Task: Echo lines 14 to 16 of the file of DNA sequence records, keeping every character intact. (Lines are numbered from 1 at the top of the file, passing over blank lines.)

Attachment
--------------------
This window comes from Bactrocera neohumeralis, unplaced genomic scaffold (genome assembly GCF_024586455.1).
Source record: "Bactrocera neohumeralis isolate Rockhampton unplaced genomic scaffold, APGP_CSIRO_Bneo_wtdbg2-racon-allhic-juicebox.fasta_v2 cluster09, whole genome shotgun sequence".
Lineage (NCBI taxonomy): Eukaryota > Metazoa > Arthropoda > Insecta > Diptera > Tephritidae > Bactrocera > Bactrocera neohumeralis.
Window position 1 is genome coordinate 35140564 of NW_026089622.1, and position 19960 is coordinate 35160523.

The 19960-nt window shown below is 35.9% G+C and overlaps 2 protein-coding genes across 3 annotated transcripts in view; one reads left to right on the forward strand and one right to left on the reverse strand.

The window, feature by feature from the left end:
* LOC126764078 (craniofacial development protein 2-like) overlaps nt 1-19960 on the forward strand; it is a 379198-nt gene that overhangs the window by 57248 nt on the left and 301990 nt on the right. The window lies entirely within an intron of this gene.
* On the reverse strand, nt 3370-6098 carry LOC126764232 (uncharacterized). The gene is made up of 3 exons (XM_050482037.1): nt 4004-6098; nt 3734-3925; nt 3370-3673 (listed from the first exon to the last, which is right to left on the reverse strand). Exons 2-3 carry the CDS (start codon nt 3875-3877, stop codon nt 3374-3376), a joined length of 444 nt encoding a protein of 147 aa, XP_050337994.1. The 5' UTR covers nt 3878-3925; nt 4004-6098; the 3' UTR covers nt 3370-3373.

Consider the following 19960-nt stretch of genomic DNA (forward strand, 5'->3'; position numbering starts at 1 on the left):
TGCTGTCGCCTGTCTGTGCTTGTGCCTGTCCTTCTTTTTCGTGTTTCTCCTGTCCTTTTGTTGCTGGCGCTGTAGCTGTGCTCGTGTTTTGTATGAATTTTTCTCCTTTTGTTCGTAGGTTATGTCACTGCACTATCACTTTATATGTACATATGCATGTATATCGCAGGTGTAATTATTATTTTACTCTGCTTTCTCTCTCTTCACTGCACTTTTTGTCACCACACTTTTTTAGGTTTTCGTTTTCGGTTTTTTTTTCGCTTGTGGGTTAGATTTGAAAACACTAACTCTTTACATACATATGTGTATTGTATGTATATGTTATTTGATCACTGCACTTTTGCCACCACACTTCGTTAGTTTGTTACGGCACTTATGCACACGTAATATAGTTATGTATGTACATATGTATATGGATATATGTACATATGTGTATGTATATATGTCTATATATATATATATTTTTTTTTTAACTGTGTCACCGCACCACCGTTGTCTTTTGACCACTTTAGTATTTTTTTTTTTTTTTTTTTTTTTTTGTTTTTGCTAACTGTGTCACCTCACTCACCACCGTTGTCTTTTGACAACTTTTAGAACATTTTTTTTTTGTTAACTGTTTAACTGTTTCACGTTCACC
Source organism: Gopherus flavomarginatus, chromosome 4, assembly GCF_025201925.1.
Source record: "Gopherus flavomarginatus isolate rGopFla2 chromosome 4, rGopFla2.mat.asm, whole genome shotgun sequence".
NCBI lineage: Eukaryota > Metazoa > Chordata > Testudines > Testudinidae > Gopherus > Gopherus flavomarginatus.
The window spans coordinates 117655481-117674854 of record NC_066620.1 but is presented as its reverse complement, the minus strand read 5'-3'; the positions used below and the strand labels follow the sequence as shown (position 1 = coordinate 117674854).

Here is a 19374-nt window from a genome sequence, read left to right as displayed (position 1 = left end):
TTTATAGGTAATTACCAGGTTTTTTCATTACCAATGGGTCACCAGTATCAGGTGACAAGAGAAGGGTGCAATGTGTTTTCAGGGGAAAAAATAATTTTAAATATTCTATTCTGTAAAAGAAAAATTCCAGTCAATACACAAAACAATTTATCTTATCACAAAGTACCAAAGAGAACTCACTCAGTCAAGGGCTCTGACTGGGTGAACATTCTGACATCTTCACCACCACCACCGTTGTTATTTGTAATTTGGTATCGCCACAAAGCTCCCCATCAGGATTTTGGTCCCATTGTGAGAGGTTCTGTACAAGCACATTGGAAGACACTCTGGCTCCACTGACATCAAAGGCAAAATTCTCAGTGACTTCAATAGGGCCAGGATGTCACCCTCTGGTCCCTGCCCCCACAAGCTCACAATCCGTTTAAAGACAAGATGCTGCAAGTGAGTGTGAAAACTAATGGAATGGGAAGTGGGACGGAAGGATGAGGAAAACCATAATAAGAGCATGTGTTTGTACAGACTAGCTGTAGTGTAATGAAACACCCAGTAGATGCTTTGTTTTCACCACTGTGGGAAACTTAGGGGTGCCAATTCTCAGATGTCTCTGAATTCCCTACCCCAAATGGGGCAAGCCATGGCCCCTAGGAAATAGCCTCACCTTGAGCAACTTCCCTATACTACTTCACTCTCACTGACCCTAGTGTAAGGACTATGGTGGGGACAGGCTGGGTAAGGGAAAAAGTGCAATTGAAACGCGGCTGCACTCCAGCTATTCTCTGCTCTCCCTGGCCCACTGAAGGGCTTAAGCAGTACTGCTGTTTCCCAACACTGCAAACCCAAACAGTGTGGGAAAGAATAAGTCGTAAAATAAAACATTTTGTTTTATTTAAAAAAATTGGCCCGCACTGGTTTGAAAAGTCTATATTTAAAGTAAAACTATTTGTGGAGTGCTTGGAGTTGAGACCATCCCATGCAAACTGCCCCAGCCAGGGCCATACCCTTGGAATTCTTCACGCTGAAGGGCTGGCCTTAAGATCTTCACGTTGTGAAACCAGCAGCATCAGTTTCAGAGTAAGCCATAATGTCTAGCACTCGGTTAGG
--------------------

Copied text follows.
The window spans coordinates 117655481-117674854 of record NC_066620.1 but is presented as its reverse complement, the minus strand read 5'-3'; the positions used below and the strand labels follow the sequence as shown (position 1 = coordinate 117674854).

Here is a 19374-nt window from a genome sequence, read left to right as displayed (position 1 = left end):
TTTATAGGTAATTACCAGGTTTTTTCATTACCAATGGGTCACCAGTATCAGGTGACAAGAGAAGGGTGCAATGTGTTTTCAGGGGAAAAAATAATTTTAAATATTCTATTCTGTAAAAGAAAAATTCCAGTCAATACACAAAACAATTTATCTTATCACAAAGTACCAAAGAGAACTCACTCAGTCAAGGGCTCTGACTGGGTGAACATTCTGACATCTTCACCACCACCACCGTTGTTATTTGTAATTTGGTATCGCCACAAAGCTCCCCATCAGGATTTTGGTCCCATTGTGAGAGGTTCTGTACAAGCACATTGGAAGACACTCTGGCTCCACTGACATCAAAGGCAAAATTCTCAGTGACTTCAATAGGGCCAGGATGTCACCCTCTGGTCCCTGCCCCCACAAGCTCACAATCCGTTTAAAGACAAGATGCTGCAAGTGAGTGTGAAAACTAATGGAATGGGAAGTGGGACGGAAGGATGAGGAAAACCATAATAAGAGCATGTGTTTGTACAGACTAGCTGTAGTGTAATGAAACACCCAGTAGATGCTTTGTTTTCACCACTGTGGGAAACTTAGGGGTGCCAATTCTCAGATGTCTCTGAATTCCCTACCCCAAATGGGGCAAGCCATGGCCCCTAGGAAATAGCCTCACCTTGAGCAACTTCCCTATACTACTTCACTCTCACTGACCCTAGTGTAAGGACTATGGTGGGGACAGGCTGGGTAAGGGAAAAAGTGCAATTGAAACGCGGCTGCACTCCAGCTATTCTCTGCTCTCCCTGGCCCACTGAAGGGCTTAAGCAGTACTGCTGTTTCCCAACACTGCAAACCCAAACAGTGTGGGAAAGAATAAGTCGTAAAATAAAACATTTTGTTTTATTTAAAAAAATTGGCCCGCACTGGTTTGAAAAGTCTATATTTAAAGTAAAACTATTTGTGGAGTGCTTGGAGTTGAGACCATCCCATGCAAACTGCCCCAGCCAGGGCCATACCCTTGGAATTCTTCACGCTGAAGGGCTGGCCTTAAGATCTTCACGTTGTGAAACCAGCAGCATCAGTTTCAGAGTAAGCCATAATGTCTAGCACTCGGTTAGG